The U.S. DOT asserts that smart growth and energy conservation planning provide the foundation for climate-change planning. That planning process, according to the department's Greenhouse Gas Reduction Through State and Local Transportation Planning report, isn't independent of other public planning but rather overlaps related concerns from alternative energy to smart growth.
For example, Seattle's plan to reduce its greenhouse gas emissions is linked to its smart growth, energy conservation, and air quality initiatives.
Speakers Carl Sedoryk, general manager of Monterey-Salinas Transit in California, and Debra Hale, executive director of the Transportation Agency for Monterey County in California, present strong evidence of the relationship between transportation and sustainability. It's hard to argue: The transportation system uses two-thirds of all the oil in the United States and emits between 60% and 90% of the nation's urban air pollution.
Sedoryk will discuss an innovative program to convert the transit agency's fleet to biodiesel using locally-grown crops that are produced in the off-season at a Monterey County vineyard—likely making it the first public transit agency in the country to sustainably produce biodiesel for fleet operations. He will also offer insight into obtaining federal tax credits and setting up contingency plans should crops fail.
Public transit is just one element of the concept of low-impact development, which can be applied to everything from transportation systems to drainage systems, and even general infrastructure. A variety of low-impact applications is available for general capital improvement, stormwater, roadway, park, private-sector, and right-of-way projects; and Peg Staeheli, president of SVR Design Company, will talk about them during a 10:30 a.m. Mon., Aug. 18, seminar titled “Low-Impact Development: Its Future and What It Means to Public Works.”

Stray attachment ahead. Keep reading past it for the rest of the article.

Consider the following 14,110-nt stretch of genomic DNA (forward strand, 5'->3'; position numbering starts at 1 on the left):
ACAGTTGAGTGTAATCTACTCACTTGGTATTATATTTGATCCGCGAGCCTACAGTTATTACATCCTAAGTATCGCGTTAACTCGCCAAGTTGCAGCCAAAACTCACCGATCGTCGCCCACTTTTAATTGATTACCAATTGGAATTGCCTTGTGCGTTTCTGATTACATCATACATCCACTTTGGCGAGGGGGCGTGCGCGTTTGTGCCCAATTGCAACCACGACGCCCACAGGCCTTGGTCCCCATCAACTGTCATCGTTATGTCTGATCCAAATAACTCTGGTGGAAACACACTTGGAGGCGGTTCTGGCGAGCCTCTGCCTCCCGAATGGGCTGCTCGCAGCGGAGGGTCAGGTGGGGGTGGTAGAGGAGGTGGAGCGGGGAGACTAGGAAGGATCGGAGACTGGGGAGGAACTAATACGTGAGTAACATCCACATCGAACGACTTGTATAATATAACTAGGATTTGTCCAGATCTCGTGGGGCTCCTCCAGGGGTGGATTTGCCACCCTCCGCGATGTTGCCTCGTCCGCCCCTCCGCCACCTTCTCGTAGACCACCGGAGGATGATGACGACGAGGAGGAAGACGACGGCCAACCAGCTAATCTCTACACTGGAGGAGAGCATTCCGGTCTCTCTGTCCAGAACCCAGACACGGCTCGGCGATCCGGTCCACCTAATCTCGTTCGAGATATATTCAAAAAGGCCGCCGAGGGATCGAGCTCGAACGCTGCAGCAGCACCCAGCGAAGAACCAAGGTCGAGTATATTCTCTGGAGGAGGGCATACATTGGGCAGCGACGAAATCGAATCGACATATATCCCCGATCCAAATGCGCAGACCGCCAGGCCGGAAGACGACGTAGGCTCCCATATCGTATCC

“There's no question that we have to manage our resources—everything from money to our natural resources and people,” she explains. “We've been sitting back a bit and letting government act for us, and this may give us that opportunity to reconnect with each other—with our neighbors, with our families, with our communities.”
One major challenge that public works managers face is the sudden redefining of the industry.
“Suddenly, ‘public works' is much broader than many jurisdictions have defined it. We have to look at integrating systems,” adds Staeheli, who admits that even in her hometown of Seattle, each department—neighborhoods, planning, transportation, utilities, city lights, parks, and schools—functions uniquely from the others. “We have to look for improvements that give us more than just a street or water line. We're going to look for public investments that give us multiple values.”
Those values must be tied into capital improvement programs, which she'll discuss during the session.
One issue that concerns Staeheli is suburban sprawl. “If we're going to get more dense, we're going to have to reexamine our suburbs,” she says. “If there's a question we leave with, this might be it: What's the future of the suburb? It all adds up to something, so how do we retrofit those suburbs?”
David Zelenok hopes to provide an answer. The director of public works and engineering for the city of Centennial, Colo., will present state-of-the-art traffic engineering techniques and smart-growth concepts designed to reduce traffic volumes and enhance neighborhood safety during another 10:30 a.m. session Mon., Aug. 18: “Creating Livable Communities and a New Urban Fabric.”